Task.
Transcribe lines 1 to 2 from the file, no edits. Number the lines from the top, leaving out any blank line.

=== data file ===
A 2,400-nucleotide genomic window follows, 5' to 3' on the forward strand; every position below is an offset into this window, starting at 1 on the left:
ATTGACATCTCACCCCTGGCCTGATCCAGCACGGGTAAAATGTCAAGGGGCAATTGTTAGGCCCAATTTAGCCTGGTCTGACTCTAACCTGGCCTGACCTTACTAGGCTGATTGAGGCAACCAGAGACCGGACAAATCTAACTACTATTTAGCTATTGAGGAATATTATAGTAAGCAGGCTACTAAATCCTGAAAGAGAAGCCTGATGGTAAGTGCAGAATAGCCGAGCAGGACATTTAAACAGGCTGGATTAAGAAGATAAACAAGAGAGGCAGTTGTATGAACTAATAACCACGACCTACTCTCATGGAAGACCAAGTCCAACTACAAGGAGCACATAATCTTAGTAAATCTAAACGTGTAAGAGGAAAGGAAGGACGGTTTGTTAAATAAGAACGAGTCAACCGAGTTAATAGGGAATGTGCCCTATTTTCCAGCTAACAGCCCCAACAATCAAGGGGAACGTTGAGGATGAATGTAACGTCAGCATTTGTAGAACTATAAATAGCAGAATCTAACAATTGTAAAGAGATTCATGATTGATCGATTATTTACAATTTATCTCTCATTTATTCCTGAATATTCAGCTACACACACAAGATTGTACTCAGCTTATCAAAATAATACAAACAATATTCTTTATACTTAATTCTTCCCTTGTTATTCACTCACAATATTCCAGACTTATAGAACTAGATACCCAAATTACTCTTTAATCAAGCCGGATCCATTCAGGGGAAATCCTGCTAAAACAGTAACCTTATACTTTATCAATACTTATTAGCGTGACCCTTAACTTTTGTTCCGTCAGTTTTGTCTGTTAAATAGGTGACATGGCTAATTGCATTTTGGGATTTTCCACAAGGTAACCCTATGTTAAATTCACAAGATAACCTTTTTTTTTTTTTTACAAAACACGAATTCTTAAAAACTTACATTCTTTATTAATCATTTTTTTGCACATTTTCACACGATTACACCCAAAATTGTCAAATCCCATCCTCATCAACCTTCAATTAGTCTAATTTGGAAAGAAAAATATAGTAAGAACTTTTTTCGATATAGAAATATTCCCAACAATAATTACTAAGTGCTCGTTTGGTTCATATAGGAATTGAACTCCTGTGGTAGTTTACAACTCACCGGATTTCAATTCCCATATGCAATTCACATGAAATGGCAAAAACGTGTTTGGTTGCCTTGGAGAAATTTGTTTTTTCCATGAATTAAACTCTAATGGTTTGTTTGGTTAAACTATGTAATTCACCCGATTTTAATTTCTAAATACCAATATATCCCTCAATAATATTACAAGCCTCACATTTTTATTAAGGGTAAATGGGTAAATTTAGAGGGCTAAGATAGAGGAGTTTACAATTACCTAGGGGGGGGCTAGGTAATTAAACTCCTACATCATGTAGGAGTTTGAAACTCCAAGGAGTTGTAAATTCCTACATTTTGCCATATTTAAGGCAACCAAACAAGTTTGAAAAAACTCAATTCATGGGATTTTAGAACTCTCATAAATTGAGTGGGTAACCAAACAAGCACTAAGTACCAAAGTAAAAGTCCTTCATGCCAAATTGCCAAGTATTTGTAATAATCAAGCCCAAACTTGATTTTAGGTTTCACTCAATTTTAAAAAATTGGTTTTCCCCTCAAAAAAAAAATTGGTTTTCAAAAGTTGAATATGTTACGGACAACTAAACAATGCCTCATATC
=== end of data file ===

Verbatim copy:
A 2,400-nucleotide genomic window follows, 5' to 3' on the forward strand; every position below is an offset into this window, starting at 1 on the left:
ATTGACATCTCACCCCTGGCCTGATCCAGCACGGGTAAAATGTCAAGGGGCAATTGTTAGGCCCAATTTAGCCTGGTCTGACTCTAACCTGGCCTGACCTTACTAGGCTGATTGAGGCAACCAGAGACCGGACAAATCTAACTACTATTTAGCTATTGAGGAATATTATAGTAAGCAGGCTACTAAATCCTGAAAGAGAAGCCTGATGGTAAGTGCAGAATAGCCGAGCAGGACATTTAAACAGGCTGGATTAAGAAGATAAACAAGAGAGGCAGTTGTATGAACTAATAACCACGACCTACTCTCATGGAAGACCAAGTCCAACTACAAGGAGCACATAATCTTAGTAAATCTAAACGTGTAAGAGGAAAGGAAGGACGGTTTGTTAAATAAGAACGAGTCAACCGAGTTAATAGGGAATGTGCCCTATTTTCCAGCTAACAGCCCCAACAATCAAGGGGAACGTTGAGGATGAATGTAACGTCAGCATTTGTAGAACTATAAATAGCAGAATCTAACAATTGTAAAGAGATTCATGATTGATCGATTATTTACAATTTATCTCTCATTTATTCCTGAATATTCAGCTACACACACAAGATTGTACTCAGCTTATCAAAATAATACAAACAATATTCTTTATACTTAATTCTTCCCTTGTTATTCACTCACAATATTCCAGACTTATAGAACTAGATACCCAAATTACTCTTTAATCAAGCCGGATCCATTCAGGGGAAATCCTGCTAAAACAGTAACCTTATACTTTATCAATACTTATTAGCGTGACCCTTAACTTTTGTTCCGTCAGTTTTGTCTGTTAAATAGGTGACATGGCTAATTGCATTTTGGGATTTTCCACAAGGTAACCCTATGTTAAATTCACAAGATAACCTTTTTTTTTTTTTTACAAAACACGAATTCTTAAAAACTTACATTCTTTATTAATCATTTTTTTGCACATTTTCACACGATTACACCCAAAATTGTCAAATCCCATCCTCATCAACCTTCAATTAGTCTAATTTGGAAAGAAAAATATAGTAAGAACTTTTTTCGATATAGAAATATTCCCAACAATAATTACTAAGTGCTCGTTTGGTTCATATAGGAATTGAACTCCTGTGGTAGTTTACAACTCACCGGATTTCAATTCCCATATGCAATTCACATGAAATGGCAAAAACGTGTTTGGTTGCCTTGGAGAAATTTGTTTTTTCCATGAATTAAACTCTAATGGTTTGTTTGGTTAAACTATGTAATTCACCCGATTTTAATTTCTAAATACCAATATATCCCTCAATAATATTACAAGCCTCACATTTTTATTAAGGGTAAATGGGTAAATTTAGAGGGCTAAGATAGAGGAGTTTACAATTACCTAGGGGGGGGCTAGGTAATTAAACTCCTACATCATGTAGGAGTTTGAAACTCCAAGGAGTTGTAAATTCCTACATTTTGCCATATTTAAGGCAACCAAACAAGTTTGAAAAAACTCAATTCATGGGATTTTAGAACTCTCATAAATTGAGTGGGTAACCAAACAAGCACTAAGTACCAAAGTAAAAGTCCTTCATGCCAAATTGCCAAGTATTTGTAATAATCAAGCCCAAACTTGATTTTAGGTTTCACTCAATTTTAAAAAATTGGTTTTCCCCTCAAAAAAAAAATTGGTTTTCAAAAGTTGAATATGTTACGGACAACTAAACAATGCCTCATATC